What comes to mind when you hear the words “sales prospecting?” Some salespeople express disdain, using negative phrases such as “nails on the chalkboard,” “school of hard knocks,” and “pain and suffering.” Other people identify important words involved in the sales prospecting process, such as researching and contacting prospects.
Another word that is commonly associated with sales prospecting is “hunting.” Much like a hunter, you arm yourself with facts about what your company offers and take careful aim at researched prospects so you can hopefully make a killing. However, there are problems with sales prospecting from a hunting perspective: it’s too time-consuming and unreliable. That’s why you should think of sales prospecting, not as hunting, but as farming. Let’s use tomato farming as our example.
The Story of a Tomato
When you prepare to plant tomatoes in your garden, you till the ground and make a fertile place to plant your seeds.This is very similar to the process of sales prospecting. You start by researching potential leads, then you contact the right people, calling from the top down (the CEO, the COO, the CXO, etc.), basically “planting seeds.” Once these tomato seeds have been planted, you have to nurture them with a few drops of water every couple of days. This is the contacting portion of sales prospecting. It’s not completely time-consuming the way hunting is (hammering the phones with the notion that each “no” brings you closer to a “yes”). Instead, it’s leaving a few voicemails, sending a few emails, or speaking with a company’s administrative assistant every couple of days.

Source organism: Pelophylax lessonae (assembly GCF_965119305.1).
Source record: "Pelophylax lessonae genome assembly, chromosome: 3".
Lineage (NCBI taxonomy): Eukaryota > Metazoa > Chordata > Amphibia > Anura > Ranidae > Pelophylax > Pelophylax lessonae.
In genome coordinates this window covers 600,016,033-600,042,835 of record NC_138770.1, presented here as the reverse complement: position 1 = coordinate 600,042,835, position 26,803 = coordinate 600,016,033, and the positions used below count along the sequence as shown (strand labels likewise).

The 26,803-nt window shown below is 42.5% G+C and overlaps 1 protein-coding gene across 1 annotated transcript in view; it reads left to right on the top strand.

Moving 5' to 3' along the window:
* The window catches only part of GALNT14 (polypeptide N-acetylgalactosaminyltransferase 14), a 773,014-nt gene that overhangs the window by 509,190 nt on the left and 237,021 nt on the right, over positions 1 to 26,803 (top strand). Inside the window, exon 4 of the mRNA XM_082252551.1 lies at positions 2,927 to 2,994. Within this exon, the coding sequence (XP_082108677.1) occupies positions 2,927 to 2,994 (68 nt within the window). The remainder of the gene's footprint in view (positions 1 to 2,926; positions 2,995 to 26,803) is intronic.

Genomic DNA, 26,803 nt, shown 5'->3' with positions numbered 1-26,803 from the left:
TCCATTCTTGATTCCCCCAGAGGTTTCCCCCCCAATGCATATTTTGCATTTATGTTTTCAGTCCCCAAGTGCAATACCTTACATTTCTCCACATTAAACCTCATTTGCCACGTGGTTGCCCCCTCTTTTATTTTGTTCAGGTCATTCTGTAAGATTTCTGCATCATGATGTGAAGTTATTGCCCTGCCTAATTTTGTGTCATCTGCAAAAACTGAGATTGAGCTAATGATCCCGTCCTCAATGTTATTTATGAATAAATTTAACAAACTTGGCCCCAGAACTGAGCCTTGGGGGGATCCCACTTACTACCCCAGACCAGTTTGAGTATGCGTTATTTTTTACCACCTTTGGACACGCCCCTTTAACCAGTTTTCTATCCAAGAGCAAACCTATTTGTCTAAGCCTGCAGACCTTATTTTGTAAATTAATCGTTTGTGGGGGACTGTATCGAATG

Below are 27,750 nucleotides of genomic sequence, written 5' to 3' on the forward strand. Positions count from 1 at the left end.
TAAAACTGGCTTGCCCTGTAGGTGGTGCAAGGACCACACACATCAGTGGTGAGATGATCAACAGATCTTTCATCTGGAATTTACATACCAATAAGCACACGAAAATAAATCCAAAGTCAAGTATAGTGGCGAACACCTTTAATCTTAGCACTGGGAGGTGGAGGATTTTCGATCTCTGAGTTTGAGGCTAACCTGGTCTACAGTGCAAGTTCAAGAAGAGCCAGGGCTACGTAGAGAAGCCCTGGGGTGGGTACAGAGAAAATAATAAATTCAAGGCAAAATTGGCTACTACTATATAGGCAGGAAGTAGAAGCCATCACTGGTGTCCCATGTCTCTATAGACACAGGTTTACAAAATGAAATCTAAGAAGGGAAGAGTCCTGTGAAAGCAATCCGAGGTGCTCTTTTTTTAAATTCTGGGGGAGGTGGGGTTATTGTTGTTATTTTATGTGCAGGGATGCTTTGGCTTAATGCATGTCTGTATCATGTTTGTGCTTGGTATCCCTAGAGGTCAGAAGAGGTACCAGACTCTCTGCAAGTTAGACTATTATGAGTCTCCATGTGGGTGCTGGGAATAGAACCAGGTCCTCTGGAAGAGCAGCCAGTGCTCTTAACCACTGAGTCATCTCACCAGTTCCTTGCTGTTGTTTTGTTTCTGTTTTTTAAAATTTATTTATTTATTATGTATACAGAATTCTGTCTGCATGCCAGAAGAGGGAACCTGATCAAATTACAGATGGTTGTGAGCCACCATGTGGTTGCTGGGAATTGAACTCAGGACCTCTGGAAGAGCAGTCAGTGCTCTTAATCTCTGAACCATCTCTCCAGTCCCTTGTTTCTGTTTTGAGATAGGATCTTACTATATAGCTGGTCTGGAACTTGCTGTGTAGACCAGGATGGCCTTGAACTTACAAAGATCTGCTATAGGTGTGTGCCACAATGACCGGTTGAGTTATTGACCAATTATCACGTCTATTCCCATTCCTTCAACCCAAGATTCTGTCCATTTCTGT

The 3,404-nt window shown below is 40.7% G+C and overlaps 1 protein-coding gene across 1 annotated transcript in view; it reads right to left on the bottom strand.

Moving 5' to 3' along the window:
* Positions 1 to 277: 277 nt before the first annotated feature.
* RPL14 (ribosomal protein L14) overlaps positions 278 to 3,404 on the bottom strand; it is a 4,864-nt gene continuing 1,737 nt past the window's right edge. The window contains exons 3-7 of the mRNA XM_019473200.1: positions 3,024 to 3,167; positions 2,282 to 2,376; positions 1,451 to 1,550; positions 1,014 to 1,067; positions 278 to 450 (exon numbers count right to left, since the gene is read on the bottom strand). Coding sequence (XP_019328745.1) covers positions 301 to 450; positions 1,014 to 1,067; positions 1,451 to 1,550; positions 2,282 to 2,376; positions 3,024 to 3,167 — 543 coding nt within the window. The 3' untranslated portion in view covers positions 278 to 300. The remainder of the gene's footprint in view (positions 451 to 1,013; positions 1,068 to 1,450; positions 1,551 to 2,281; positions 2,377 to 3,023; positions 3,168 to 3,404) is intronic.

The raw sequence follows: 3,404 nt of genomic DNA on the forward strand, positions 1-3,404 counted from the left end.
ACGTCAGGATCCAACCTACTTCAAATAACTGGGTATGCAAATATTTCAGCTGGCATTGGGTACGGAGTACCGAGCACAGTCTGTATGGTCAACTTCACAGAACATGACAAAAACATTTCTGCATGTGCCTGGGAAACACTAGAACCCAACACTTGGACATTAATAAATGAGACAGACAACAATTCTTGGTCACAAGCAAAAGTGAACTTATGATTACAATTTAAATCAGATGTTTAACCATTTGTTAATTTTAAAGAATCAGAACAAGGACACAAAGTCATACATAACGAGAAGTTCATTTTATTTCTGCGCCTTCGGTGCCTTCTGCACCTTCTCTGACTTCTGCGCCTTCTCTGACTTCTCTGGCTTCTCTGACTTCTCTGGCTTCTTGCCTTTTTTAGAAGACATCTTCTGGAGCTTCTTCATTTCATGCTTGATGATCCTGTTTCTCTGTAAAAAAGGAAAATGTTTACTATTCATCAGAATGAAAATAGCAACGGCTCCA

Farming allows you to build a rapport with your leads. Basically, you’re watching your garden grow!
To learn more about successful sales prospecting, please contact FRONTLINE Selling today.
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